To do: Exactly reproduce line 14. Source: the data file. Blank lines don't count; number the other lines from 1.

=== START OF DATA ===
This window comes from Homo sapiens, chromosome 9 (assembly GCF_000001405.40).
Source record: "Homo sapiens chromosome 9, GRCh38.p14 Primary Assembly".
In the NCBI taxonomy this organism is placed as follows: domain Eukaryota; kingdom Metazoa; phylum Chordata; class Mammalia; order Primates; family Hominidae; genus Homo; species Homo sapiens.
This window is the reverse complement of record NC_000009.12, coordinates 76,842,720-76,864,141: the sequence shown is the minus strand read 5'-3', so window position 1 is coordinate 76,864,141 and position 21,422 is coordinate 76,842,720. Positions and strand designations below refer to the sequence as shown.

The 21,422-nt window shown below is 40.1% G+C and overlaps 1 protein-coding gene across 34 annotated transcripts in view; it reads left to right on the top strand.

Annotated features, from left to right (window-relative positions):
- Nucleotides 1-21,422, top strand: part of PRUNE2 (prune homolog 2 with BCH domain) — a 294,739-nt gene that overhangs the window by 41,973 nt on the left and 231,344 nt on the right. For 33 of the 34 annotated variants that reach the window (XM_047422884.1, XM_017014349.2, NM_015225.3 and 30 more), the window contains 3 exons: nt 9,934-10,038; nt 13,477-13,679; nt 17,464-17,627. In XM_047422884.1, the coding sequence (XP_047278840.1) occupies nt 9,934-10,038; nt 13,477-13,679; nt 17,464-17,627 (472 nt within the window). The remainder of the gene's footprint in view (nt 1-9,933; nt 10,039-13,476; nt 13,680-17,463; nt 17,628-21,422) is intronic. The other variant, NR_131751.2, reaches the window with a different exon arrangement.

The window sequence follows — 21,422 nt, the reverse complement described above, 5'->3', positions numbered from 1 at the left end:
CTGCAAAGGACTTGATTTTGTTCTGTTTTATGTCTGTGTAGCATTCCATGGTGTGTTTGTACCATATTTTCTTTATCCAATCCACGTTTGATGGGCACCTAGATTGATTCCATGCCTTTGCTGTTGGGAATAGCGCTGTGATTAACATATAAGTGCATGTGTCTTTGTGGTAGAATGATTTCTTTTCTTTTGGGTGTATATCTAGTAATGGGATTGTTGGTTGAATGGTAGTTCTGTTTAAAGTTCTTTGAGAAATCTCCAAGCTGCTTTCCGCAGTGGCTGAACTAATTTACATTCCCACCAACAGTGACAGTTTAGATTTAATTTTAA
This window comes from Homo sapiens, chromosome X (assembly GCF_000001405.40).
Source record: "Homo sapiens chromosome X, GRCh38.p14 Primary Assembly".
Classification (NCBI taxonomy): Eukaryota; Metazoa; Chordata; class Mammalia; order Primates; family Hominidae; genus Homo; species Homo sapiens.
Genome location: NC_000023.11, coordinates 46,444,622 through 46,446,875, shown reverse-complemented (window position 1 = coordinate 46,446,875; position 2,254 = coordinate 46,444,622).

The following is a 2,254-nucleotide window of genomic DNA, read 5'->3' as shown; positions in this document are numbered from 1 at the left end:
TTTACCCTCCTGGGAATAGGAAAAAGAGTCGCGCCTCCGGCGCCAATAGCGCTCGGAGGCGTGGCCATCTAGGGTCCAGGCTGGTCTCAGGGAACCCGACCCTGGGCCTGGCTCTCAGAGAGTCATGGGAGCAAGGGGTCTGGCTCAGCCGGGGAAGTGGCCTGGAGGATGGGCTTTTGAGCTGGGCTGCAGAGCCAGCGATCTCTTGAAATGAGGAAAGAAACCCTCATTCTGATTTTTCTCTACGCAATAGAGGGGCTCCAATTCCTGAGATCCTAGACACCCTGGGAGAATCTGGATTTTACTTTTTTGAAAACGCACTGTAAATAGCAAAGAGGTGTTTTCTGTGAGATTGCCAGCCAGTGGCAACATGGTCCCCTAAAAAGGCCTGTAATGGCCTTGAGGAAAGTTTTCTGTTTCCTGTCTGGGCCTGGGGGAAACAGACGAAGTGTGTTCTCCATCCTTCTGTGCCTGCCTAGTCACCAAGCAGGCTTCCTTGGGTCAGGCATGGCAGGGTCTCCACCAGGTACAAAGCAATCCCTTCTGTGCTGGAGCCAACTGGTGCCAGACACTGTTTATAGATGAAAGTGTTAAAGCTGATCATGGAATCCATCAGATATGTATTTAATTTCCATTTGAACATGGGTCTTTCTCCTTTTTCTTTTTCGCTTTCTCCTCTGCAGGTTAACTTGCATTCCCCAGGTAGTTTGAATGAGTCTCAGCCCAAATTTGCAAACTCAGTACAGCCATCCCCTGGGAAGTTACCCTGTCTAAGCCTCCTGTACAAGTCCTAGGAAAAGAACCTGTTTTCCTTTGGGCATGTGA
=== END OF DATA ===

The following is a 2,254-nucleotide window of genomic DNA, read 5'->3' as shown; positions in this document are numbered from 1 at the left end: